Sunday, July 24, 2016

King Salmon (Marathon) Caught Hook, Line and Sinker! 3:39 in Cordova Alaska for State 41!



Birthday 49 challenge updates (2 pm, July 25 update):
Marathons Complete! Read below about Alaska. Utah coming soon.  Fundraiser going strong - just over $23,500 at https://www.justgive.org/lairdo49 and with personal checks being sent in. (The justgive site only shows the total through them.) We match ever $, so that’s $47K - less than $2K away from the $49K goal. Only $1000 more since we double it!

3 complete which was the July goal. Need 3 more in August!

Alaska was 41. Smashed Utah today in 3:41:04 time - state 42 done!

Still going strong! Currently at 1,279. After today's running. I am 25 days ahead of schedule.

The team is nearing 550 miles complete - over 15% and on track for a November 22 finish, 6 weeks ahead of our schedule!

Onward to the post itself…

Looking out of Anchorage into the Bay
After sparkling blue skies in Anchorage, Saturday, July 16 dawned with a light rain and overcast conditions. Little of the natural beauty of the Cordova area showed itself as I walked from my basement apartment rental to the gathering point for the King Salmon Marathon. Prepared for the possibility of moisture, I had with me a rain cover I could run in - Cordova is in a rain forest area - and rather than be disappointed, I was excited what cool temperatures and a lack of direct sun could offer.

Blue and white skies from the plane
A bus ride and less than 5 hours later, I found out. My best time in nearly 3.5 years and in 30 marathons: 3:39:17 and state 41 completed and in the books. I also found the charm of this small town running event and the people it attracted to the mouth of the Copper River.

At the end of this post, I’ll go into the combination of factors why I feel I did so well. In short, the conditions were perfect (weather, course), I was well trained and once I decided to aim for 3:39, I ran the plan perfectly. Let’s focus on the people - all 18 of us in the marathon - instead of the statistics. 

Cordova (left), Eyak Lake (middle) and the Copper River Delta (right)
Cordova sits in Prince Henry Sound about 200 miles SE of Anchorage. Plane and boat (a 5 hour ferry ride from Whittier, itself a 1.5 hr drive from Anchorage) provide the only scheduled access; there are no roads to area. In fact, one of the key people involved in building Alaska Airlines, “Mudhole” Smith, was from Cordova and his small carrier became part of the group that formed the state named airlines. He ran the combined company for many years. His name adorns the large shack that serves as the gateway to Cordova.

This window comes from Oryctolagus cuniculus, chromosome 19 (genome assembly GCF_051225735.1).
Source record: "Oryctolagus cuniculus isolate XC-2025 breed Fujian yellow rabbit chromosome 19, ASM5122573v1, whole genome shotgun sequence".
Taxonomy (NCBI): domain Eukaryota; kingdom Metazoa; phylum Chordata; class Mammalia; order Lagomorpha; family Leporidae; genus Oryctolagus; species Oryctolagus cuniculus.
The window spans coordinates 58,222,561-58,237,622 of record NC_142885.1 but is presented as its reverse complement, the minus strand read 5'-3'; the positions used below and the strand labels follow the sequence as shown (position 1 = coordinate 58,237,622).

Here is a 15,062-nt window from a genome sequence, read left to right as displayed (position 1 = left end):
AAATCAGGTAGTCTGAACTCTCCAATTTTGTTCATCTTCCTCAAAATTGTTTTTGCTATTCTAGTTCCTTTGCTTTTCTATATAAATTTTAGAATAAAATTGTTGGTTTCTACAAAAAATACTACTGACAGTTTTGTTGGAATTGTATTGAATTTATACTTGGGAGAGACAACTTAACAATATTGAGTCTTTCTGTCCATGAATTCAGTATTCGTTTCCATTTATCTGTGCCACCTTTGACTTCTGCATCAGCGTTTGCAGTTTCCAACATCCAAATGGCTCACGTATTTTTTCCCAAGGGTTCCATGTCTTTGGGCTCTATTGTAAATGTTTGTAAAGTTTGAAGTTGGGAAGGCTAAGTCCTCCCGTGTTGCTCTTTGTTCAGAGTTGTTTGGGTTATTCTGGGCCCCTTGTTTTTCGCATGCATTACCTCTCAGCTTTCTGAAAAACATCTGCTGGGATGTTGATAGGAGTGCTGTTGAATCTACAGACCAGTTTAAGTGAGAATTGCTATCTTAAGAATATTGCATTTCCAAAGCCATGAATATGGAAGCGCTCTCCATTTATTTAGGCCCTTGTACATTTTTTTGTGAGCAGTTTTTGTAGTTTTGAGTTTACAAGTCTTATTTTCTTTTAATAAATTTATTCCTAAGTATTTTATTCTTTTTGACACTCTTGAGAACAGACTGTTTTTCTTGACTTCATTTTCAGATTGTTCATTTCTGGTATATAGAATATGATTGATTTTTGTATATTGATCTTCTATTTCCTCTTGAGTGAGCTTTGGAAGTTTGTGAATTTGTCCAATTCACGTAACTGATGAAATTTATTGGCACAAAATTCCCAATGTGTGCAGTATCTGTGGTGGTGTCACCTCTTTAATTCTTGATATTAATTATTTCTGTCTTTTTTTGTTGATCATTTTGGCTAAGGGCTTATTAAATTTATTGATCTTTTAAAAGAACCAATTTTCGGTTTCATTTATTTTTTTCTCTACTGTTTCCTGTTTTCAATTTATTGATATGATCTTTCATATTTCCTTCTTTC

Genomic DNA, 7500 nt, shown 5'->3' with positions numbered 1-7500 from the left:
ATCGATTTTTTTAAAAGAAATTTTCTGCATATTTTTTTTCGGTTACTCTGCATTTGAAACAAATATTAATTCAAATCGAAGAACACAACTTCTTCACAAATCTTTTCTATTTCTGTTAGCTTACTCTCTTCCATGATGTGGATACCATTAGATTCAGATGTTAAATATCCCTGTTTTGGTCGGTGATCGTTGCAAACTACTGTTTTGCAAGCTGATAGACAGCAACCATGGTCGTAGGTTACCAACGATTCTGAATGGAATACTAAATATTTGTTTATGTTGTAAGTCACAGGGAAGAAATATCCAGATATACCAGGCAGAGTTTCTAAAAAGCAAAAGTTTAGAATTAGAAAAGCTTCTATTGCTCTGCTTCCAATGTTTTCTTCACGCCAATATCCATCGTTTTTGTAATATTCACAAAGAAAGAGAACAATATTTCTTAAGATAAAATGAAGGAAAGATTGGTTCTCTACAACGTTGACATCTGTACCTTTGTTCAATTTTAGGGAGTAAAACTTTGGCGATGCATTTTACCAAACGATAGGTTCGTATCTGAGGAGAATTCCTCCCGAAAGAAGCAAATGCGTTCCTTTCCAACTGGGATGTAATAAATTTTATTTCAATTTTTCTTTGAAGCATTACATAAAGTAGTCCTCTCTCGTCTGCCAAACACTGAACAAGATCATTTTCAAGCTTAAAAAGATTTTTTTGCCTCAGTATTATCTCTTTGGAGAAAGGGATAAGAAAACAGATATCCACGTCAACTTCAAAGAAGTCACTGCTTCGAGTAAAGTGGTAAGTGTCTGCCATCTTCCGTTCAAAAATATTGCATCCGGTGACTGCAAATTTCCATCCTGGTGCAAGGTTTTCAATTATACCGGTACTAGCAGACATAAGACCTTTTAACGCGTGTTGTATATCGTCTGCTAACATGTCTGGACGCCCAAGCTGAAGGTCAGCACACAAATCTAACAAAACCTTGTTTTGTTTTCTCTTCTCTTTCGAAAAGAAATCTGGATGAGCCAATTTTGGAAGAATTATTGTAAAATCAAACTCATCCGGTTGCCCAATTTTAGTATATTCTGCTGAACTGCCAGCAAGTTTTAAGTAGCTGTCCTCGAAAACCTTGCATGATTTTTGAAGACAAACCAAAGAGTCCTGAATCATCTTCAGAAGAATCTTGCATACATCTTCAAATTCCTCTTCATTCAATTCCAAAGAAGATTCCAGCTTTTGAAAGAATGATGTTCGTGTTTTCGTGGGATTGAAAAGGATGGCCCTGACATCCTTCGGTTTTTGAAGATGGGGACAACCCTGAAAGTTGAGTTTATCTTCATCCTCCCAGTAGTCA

Merle "Mudhole" Smith
The area is famous for the Copper River which provides exceptional salmon to around the world. Spanning nearly 20 miles at its widest, the Copper River Delta sits a few miles from the town center of Cordova. Cordova itself is a harbor and town built up a slope of a steep hill. That hill and another form the edges of Eyak Lake, a Y or T shaped body of water between Cordova and the Delta.

Roll Call
Runners were asked to gather at the local hospital on the banks of the lake. Kristin Carpenter, the race director for the last 10 years, took attendance. To my delight, I found that I was not the only person celebrating a birthday. Michelle, originally from Kansas, but now living in LA, turned 30 on the race day, Jennifer, from Arkansas, turned 39 the same day I notched 49 on July 12. The other 15 runners were silent as to their birth anniversaries, so I think 17% of the field was enough above expected averages.

For some reason, I through we would have about 40 people in the race based on previous years, but actually when I looked at past results, I am not sure where I found that assumption. In any case, the 18 of us plus 4 half-marathons who were starting early so they could walk their 13 miles, boarded a school bus for a 45 min ride to the start.
Jennifer (left) and Michelle, fellow birthday celebrants

The Marathon route begins 15 miles past the airport at the far end of the Delta. Almost entirely run on Alaska 10 (Copper River Way), the nearly straight and flat gravel road becomes paved near the airport and then rises slowly to get over Eyak River as it exits the lake. The last few miles curve slightly around the lake edge before the one 90 degree turn of the race turns into the finish area at the local hospital.  

Expecting the Star Spangled Banner and a big balloon arch for a race start? Not here. How about a small orange cone with the word “Start” on it? Need a port-a-potty. Try one of the myriad of bushes. Easier for men than women but equal all the same. Pomp and circumstance were reduced to a handful of instructions and then a “Go.”

And here we are with our "start cone" on the left